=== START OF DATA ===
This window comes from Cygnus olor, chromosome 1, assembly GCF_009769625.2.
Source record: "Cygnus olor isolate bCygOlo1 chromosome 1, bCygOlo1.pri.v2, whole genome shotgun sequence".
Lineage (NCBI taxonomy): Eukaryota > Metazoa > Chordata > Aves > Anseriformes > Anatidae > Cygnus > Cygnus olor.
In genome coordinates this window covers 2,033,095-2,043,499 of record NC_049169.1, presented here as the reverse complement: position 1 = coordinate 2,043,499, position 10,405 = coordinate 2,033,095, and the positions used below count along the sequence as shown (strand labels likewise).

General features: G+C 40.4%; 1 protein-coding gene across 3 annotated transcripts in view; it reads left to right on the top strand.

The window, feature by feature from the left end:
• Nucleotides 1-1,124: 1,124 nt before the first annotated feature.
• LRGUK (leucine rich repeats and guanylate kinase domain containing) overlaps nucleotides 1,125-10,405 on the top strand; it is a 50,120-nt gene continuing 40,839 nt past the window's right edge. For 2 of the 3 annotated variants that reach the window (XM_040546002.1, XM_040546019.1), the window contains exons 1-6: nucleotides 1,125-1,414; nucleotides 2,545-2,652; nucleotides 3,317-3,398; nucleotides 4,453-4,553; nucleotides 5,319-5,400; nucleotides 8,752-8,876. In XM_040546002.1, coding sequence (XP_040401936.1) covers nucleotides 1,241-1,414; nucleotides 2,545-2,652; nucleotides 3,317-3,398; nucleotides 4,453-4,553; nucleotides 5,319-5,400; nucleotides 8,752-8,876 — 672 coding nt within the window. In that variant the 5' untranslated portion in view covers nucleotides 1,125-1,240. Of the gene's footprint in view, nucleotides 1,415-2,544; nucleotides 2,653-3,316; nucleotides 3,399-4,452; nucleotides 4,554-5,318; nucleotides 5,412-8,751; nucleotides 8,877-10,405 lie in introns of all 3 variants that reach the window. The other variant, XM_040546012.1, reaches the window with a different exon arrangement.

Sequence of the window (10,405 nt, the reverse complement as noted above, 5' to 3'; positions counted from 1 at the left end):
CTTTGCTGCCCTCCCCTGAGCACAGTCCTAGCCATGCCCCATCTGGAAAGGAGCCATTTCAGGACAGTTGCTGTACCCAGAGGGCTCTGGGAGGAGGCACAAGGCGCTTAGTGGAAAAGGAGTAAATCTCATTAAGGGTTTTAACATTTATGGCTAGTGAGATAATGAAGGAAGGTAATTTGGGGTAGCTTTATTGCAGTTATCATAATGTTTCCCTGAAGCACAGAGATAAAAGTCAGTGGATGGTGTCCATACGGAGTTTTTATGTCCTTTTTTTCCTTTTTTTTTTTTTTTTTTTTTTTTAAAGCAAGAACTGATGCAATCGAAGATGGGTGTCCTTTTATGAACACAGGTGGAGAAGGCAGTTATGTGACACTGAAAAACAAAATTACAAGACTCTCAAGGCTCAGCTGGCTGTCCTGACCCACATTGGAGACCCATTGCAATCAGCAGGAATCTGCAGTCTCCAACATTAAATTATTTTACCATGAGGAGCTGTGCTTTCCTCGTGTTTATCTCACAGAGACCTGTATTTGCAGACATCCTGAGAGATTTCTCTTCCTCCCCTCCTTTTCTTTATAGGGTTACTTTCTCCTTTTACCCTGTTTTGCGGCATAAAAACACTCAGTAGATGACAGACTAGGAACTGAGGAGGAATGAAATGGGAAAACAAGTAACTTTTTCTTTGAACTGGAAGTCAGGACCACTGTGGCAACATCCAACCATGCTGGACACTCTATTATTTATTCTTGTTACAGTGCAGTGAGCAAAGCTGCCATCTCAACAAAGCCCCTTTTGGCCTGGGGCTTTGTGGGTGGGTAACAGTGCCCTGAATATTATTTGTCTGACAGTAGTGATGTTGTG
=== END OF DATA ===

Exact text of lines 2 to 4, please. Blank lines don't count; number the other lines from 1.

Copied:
Source record: "Cygnus olor isolate bCygOlo1 chromosome 1, bCygOlo1.pri.v2, whole genome shotgun sequence".
Lineage (NCBI taxonomy): Eukaryota > Metazoa > Chordata > Aves > Anseriformes > Anatidae > Cygnus > Cygnus olor.
In genome coordinates this window covers 2,033,095-2,043,499 of record NC_049169.1, presented here as the reverse complement: position 1 = coordinate 2,043,499, position 10,405 = coordinate 2,033,095, and the positions used below count along the sequence as shown (strand labels likewise).